Metformin is the generic name for the type 2 diabetes medication known by a number of brand names, including Glucophage, Riomet and Fortamet. Metformin decreases the amount of circulating blood glucose, decreases the chance of diabetes complications such as kidney or heart disease, lowers cholesterol levels and can cause a mild amount of weight loss. Metformin consists of the active ingredient metformin hydrochloride, and inactive ingredients that function as anti-caking agents, emulsifiers and delayed release agents.
The active chemical in metformin, metformin hydrochloride, works as an effective non-insulin dependent diabetes treatment in a number of ways: it decreases the amount of glucose produced by the liver, inhibits the absorption of glucose in your stomach and enhances the function of insulin, causing you to burn through circulating glucose faster. Metformin hydrochloride cannot be used as a treatment for insulin-dependent diabetes as it is broken down in the digestive system, destroying the effect of the medication.
Silicon dioxide is an inactive ingredient in metformin as a way to prevent the various other compounds in the medication from coagulating or clumping together in uneven amounts throughout the tablet. The silicon dioxide--which has the consistency of very fine sand--helps to create a smooth mixture with which to form the metformin tablets. Magnesium stearate, a magnesium salt with an attached stearic acid, is also used in metformin as an anti-caking agent. Magnesium stearate has the added benefit of lubricant properties: it makes the tablets less sticky, easier to swallow and simpler to pack in bottles.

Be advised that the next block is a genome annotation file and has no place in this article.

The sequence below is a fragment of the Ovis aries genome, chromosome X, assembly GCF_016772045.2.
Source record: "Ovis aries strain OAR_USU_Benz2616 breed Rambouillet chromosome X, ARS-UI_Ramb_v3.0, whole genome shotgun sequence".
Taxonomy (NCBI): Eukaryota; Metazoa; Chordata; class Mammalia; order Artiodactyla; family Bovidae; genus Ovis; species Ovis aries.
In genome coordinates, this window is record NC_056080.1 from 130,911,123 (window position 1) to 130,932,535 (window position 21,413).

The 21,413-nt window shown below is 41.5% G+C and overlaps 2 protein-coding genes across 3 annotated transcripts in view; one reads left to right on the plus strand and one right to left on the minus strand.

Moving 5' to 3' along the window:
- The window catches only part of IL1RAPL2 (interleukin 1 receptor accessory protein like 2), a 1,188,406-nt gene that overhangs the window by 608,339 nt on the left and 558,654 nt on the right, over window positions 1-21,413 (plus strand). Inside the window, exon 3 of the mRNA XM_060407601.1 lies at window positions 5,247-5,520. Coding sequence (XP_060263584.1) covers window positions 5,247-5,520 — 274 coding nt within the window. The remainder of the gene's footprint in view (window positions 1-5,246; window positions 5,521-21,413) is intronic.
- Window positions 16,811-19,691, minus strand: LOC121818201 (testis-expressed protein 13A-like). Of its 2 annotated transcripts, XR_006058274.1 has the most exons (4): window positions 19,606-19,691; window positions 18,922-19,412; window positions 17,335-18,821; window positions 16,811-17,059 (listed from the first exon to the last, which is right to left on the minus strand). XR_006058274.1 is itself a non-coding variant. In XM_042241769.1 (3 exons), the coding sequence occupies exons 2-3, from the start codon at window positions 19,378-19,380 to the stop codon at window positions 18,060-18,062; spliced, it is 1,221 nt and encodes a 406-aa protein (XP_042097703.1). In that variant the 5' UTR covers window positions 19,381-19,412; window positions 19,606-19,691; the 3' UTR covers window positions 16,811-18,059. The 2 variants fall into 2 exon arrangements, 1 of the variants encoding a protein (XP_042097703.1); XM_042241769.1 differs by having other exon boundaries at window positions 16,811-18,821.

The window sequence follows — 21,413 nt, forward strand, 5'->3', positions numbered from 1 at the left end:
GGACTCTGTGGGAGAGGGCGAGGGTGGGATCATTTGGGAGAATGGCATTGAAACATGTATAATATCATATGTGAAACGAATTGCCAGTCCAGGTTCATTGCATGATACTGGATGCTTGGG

An emulsifier is a compound that holds ingredients together in a solution or mixture without affecting the properties of any of those individual ingredients. Most pills and tablets contain at least one emulsifiying agent since, without one, the properties of the compounds would often prevent them from mixing together at all. Metformin tablets commonly contain the polymer polyvinylpyrrolidine in order to bind the various components of the medication together.
Delayed Release Agents
Compounds that bind to the ingredients within a tablet or pill and cause them to be released into the body slowly over time are especially useful for medications such as metformin. These compounds prevent overdosing and allow active ingredients to stay at a constant level in the bloodstream until the next dosage. Polyethylene glycol, a compound consisting of repeated links of ethylene glycol units, is commonly added to metformin to regulate the slow release of metformin hydrochloride. The cellulose-based coating used for the metformin tablets, acetophtalic cellulose, also plays a role in regulating the disintegration of the medication in the digestive system.